She found she could not help her daughter answer the latter question: The “right” answer involved heavy quotation from Common Core language. A program designed to encourage thought had ended up encouraging rote memorization not of math but of scripts about math.
Heather was noticing on the ground some of the same things that caused Stanford mathematics professor R. James Milgram to withhold his approval from the Common Core math standards.
Professor Milgram was the only math content expert on the Validation Committee reviewing the standards, and he concluded that the Common Core standards are, as he told the Texas state legislature, “in large measure a political document that . . . is written at a very low level and does not adequately reflect our current understanding of why the math programs in the high-achieving countries give dramatically better results.”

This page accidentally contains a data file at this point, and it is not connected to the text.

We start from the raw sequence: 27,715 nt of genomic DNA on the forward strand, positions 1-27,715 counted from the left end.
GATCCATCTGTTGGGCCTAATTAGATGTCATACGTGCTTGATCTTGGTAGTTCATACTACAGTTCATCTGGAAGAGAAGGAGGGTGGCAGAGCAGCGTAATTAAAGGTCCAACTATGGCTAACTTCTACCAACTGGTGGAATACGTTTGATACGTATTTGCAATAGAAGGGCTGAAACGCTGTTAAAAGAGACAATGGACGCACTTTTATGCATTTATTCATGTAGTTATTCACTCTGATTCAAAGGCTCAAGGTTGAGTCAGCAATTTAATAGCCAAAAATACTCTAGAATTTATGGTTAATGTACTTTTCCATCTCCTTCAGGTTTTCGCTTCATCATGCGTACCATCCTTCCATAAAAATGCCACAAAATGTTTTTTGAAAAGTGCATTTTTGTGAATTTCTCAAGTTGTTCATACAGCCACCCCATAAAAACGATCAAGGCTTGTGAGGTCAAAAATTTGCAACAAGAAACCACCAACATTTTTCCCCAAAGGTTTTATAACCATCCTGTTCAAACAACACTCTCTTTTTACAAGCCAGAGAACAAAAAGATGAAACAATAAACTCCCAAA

The Common Core math standards deemphasize performing procedures (solving many similar problems) in favor of attempting to push a deeper cognitive understanding — e.g., asking questions like “How do you know?”
In fact, according to a scholarly 2011 content analysis published in Education Researcher by Andrew Porter and colleagues, the Common Core math standards bear little resemblance to the national curriculum standards in countries with high-achieving math students…
Our public schools are not truly failing. They are failing children, but they themselves are not failing to do what they are designed to do. What are they designed to do? We’ve seen that they are designed for social engineering. They are also designed for self-perpetuation.